The countries Americans can travel to without Covid restrictions are Albania, Belarus, Brazil, Dominican Republic, Mexico, North Macedonia, Serbia, Turkey, and Zambia. As the world continues to open up, Americans who travel abroad are waiting for the U.S. government to get the virus under control. Until then, the U.S. passport is not the same it used to be.

READ: The U.S. Passport Was Once The World’s Strongest, It’s Fallen To 25th Place Thanks To Failed Leadership Amid Coronavirus

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You Can Order A ‘Taco Vacuna’ And ‘La Cura’ At This Covid 19-Themed Taqueria

Culture

You Can Order A ‘Taco Vacuna’ And ‘La Cura’ At This Covid 19-Themed Taqueria

Tacovid: SaborViral / Facebook

Pandemia. Brote. Vacuna. La Peste. Although you may find these terms in a glossary about the Covid-19 outbreak, that’s not what these words actually refer to. Instead, they’re options on the menu at a Mexican taqueria called “Tacovid: Sabor Viral”, a perhaps surprisingly very successful Coronavirus-themed restaurant.

Although to many having a Covid-themed taqueria may seem morbid or disrespectful or perhaps gross – I mean who wants to order a plague taco? – the taqueria is making light of a very serious situation with humor. Something that several other businesses have done since the pandemic began.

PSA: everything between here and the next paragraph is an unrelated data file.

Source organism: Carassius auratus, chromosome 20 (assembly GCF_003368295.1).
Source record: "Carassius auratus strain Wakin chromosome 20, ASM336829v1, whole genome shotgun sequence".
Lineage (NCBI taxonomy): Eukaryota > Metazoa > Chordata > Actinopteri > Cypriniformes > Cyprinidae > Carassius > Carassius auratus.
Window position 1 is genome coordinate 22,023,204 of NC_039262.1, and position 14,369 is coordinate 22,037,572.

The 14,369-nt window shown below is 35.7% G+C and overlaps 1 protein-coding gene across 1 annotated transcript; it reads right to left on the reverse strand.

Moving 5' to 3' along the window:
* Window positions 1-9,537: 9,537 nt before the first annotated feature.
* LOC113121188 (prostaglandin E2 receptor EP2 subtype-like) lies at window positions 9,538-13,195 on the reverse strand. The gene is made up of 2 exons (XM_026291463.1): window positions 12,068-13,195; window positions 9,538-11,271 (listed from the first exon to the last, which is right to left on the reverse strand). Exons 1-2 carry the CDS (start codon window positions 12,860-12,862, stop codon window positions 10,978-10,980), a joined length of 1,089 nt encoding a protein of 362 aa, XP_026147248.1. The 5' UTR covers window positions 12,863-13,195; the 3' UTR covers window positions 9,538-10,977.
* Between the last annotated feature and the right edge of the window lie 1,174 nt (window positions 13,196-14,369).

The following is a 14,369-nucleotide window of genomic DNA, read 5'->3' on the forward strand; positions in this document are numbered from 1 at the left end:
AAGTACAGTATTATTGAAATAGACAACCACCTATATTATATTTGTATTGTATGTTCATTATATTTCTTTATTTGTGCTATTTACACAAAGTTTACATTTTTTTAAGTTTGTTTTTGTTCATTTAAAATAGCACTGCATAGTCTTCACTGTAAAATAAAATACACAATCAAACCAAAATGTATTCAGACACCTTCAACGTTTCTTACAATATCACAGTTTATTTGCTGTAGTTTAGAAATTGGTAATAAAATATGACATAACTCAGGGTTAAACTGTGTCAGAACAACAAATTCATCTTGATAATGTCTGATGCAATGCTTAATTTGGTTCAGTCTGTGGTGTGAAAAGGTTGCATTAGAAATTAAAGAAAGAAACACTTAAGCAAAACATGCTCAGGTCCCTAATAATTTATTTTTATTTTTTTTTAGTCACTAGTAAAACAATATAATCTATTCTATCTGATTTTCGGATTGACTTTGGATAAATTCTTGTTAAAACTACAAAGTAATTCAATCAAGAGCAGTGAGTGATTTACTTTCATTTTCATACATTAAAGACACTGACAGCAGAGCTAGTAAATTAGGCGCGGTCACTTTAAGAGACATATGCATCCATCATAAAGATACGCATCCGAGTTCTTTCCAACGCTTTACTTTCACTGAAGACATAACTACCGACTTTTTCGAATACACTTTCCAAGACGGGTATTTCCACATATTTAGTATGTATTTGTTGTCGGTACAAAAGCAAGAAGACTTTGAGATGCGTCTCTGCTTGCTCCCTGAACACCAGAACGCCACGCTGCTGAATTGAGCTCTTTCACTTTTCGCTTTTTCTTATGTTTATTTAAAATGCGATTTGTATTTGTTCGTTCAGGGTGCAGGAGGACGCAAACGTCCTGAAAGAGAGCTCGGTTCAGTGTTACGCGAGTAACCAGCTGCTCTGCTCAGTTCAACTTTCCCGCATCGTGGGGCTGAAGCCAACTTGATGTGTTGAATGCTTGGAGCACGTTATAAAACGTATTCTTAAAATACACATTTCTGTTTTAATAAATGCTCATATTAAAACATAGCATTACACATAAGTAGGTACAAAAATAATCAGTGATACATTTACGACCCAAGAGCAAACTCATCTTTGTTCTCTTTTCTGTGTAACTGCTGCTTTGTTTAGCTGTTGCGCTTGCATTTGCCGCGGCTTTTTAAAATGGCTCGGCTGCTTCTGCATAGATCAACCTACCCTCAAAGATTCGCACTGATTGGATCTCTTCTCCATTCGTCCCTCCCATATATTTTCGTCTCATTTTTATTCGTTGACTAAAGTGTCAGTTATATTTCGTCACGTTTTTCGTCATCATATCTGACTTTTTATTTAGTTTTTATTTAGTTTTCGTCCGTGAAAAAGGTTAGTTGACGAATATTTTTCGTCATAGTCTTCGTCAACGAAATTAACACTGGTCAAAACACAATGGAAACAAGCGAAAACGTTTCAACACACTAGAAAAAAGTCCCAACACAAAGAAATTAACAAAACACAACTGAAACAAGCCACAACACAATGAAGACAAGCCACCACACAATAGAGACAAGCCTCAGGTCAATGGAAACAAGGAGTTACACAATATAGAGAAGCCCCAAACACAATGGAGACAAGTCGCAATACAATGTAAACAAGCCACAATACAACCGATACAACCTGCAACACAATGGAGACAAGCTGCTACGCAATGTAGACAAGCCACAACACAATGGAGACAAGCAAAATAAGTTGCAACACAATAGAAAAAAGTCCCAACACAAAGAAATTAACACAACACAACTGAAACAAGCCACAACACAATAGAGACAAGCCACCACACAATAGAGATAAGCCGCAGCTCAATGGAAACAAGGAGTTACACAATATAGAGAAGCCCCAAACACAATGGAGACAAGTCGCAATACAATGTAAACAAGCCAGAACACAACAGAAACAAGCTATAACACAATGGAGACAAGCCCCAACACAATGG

”Tacovid: Sabor Viral” is the Mexican taqueria going viral – pun intended – for its Covid-themed menu.

Ok…virus-themed tacos don’t exactly sound appetizing. Especially, as we’re still in the midst of a very real pandemic. But one 23-year-old man in the Mexican city of León, who was forced to close down his dance studio because of Coronavirus, is counting on a Covid-themed restaurant – and so far he’s been surprised by its success.

Brandon Velázquez converted his dance academy into a taquería at the end of July, and given that Mexico and the rest of the world was – and is – in the midst of the Covid-19 pandemic decided to call it Tacovid Sabor Viral.

“I had to close my dance academy during the pandemic [but] then an opportunity arose to return to the same place, however, people still did not go out for fear of getting infected.” he told the newspaper El Universal.